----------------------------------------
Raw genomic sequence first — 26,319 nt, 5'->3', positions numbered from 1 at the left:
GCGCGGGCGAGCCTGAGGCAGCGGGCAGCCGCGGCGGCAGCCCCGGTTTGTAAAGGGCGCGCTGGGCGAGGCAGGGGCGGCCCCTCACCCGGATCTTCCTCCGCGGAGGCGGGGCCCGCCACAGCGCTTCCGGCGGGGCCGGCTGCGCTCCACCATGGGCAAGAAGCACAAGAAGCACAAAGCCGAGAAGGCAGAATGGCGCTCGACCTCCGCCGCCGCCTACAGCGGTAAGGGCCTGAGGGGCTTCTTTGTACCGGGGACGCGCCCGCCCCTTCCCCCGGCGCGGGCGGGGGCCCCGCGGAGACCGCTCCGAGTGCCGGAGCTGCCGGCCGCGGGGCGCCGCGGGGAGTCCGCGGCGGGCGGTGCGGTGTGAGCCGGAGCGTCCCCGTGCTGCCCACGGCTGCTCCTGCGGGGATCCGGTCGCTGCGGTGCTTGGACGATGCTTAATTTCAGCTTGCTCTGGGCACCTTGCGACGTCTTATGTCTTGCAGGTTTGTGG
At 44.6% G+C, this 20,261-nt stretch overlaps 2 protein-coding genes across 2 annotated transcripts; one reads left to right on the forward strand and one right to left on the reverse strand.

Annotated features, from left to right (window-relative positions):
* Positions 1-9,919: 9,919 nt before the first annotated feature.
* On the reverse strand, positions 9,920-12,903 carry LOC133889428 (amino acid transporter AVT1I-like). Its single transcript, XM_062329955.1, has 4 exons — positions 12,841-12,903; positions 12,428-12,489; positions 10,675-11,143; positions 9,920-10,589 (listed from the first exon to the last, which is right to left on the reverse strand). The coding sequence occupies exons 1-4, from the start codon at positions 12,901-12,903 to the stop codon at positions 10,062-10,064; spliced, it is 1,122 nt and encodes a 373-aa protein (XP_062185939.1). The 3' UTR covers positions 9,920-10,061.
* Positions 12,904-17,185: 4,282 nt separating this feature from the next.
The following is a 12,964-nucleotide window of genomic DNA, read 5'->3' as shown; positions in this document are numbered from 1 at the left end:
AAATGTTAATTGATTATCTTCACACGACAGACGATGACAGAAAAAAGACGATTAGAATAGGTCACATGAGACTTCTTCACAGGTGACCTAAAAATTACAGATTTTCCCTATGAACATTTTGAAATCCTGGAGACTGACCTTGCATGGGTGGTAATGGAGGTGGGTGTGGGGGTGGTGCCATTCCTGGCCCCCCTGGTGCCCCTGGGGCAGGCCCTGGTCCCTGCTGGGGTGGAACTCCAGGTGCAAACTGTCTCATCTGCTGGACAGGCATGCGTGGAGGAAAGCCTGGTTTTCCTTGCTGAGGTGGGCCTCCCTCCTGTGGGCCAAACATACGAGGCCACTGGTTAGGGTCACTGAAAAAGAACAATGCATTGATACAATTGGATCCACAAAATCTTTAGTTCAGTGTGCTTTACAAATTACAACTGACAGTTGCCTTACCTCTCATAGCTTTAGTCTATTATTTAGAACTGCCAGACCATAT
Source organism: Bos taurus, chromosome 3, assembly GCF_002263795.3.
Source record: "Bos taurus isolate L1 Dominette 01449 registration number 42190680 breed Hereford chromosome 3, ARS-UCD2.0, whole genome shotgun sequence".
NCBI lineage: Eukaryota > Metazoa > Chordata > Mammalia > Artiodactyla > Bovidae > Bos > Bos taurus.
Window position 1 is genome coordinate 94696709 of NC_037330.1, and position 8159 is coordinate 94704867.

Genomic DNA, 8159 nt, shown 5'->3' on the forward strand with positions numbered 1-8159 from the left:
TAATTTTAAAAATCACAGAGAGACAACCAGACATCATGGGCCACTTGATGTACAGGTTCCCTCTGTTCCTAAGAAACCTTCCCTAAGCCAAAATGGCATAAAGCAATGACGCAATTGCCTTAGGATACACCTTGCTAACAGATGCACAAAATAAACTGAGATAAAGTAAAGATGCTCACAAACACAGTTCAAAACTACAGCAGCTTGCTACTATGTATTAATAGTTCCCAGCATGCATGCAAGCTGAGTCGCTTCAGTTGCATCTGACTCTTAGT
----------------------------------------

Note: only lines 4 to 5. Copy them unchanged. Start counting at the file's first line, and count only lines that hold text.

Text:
Annotated features, from left to right (window-relative positions):
* Positions 1-9,919: 9,919 nt before the first annotated feature.